by Michael Willoughby
Telecoms firm, Vodafone UK, is calling for commercial and public sector drones to be fitted with SIM cards to give them cellular network connectivity.
This would help reduce illegal and irresponsible drone use, the company argues, the like of which closed Gatwick Airport in December 2018 and which has caused many potentially catastrophic “near miss” incidents with passenger aircraft.
The report, called Cellular-connected Drones and written by WPI Economics for Vodafone, reveals that 80% of people surveyed would support more widespread adoption of drones if there were a mechanism to provide increased safety, security and monitoring.
Ensuring drones were fitted with SIM cards would enable them to be flown beyond “visual line of sight” of their operators, the report argues, and for their true potential to be realised. Currently, drone pilots must keep their drones within sight at all times.
Cellular connection would also facilitate a necessary Unmanned Traffic Management system to monitor drone identity, location and flight plan authorisation, as well as enable dynamic no-fly zones, Vodafone argues.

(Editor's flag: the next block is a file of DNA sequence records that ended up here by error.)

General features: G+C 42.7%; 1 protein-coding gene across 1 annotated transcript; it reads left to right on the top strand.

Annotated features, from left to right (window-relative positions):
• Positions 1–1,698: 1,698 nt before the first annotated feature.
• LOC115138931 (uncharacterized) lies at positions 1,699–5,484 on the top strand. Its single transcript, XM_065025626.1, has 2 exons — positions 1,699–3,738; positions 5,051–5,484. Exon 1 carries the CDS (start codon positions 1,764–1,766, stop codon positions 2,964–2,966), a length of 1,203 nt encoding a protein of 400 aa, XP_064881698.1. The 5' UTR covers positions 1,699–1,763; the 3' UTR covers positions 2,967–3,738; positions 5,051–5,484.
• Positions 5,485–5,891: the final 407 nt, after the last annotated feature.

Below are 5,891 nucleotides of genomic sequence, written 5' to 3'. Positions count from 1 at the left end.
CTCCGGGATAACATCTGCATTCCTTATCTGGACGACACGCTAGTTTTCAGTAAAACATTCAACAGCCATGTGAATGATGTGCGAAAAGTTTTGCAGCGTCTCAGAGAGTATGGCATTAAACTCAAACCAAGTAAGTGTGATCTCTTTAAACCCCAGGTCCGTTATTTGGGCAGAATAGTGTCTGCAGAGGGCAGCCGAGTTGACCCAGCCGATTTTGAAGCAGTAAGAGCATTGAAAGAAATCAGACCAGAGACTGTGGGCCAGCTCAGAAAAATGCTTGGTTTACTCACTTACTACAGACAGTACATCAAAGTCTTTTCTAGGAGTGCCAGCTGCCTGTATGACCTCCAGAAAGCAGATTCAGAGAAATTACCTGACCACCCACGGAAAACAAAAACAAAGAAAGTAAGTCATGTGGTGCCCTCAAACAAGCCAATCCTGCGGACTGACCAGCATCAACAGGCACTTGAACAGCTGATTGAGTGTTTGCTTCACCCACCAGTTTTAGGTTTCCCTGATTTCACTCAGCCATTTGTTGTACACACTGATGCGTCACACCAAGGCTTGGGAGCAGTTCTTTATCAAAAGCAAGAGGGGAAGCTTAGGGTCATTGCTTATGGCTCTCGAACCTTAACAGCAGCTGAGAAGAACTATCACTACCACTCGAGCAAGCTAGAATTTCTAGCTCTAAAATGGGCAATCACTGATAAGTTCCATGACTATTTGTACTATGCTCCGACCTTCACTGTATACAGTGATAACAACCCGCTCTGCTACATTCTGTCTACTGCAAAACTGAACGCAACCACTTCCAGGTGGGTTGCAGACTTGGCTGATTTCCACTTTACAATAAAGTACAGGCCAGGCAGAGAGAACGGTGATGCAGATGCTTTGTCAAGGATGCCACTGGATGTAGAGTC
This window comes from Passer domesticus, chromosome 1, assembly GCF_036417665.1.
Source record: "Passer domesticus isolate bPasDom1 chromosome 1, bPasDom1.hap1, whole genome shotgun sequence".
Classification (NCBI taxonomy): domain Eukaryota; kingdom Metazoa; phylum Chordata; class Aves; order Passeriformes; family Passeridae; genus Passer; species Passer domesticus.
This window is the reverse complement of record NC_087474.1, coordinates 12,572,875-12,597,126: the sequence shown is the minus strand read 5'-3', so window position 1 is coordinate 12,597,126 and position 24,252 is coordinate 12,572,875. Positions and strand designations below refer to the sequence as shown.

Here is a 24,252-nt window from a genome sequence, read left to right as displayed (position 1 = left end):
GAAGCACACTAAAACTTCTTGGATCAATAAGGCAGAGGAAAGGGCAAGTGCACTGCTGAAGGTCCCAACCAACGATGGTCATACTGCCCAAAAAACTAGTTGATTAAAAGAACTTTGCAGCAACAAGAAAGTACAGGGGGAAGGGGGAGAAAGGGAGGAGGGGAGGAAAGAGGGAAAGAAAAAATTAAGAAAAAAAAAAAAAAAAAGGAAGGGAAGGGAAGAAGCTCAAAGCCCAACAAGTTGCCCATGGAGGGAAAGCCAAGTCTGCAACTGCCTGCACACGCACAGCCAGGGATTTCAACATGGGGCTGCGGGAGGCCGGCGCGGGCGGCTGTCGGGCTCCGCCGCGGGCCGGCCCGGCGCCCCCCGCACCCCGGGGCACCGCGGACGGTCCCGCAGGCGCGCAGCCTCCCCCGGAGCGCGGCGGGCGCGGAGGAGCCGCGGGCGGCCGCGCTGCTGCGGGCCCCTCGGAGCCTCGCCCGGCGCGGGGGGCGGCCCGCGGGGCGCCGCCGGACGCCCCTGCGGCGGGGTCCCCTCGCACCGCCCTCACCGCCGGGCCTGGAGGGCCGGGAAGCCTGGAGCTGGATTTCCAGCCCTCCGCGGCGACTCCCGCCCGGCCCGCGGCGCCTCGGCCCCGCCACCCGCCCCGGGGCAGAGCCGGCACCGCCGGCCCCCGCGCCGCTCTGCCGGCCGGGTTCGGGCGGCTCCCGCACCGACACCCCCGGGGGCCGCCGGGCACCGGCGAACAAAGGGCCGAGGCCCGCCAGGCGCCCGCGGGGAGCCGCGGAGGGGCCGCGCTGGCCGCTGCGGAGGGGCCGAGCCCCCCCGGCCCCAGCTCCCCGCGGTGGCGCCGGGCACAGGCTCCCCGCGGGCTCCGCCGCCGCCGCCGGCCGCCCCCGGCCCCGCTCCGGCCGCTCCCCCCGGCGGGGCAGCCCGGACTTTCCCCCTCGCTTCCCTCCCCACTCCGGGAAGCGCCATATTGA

Its Radio Positioning System, developed in 2018, would police such zones and prevent drones from entering them.
The report argues that remotely controlled and monitored drones could:
- deliver time-critical medical supplies
- inspect power lines, bridges and other infrastructure
- monitor and respond to emergency situations, including firesand traffic accidents
- improve agricultural efficiency through “precision farming”
- survey forests, buildings and construction sites
- provide accurate flood maps and damage assessments for the insurance industry.
And the report calls for the government to:
- establish a “blue light” drones fund to enable emergency services and NHS trusts to trial drones for new purposes
- establish further testing facilities for UTM systems and Beyond Visual Line of Sight operations
- explore how cellular connectivity could facilitate UTM systems, dynamic no-fly zones and electronic detectability.
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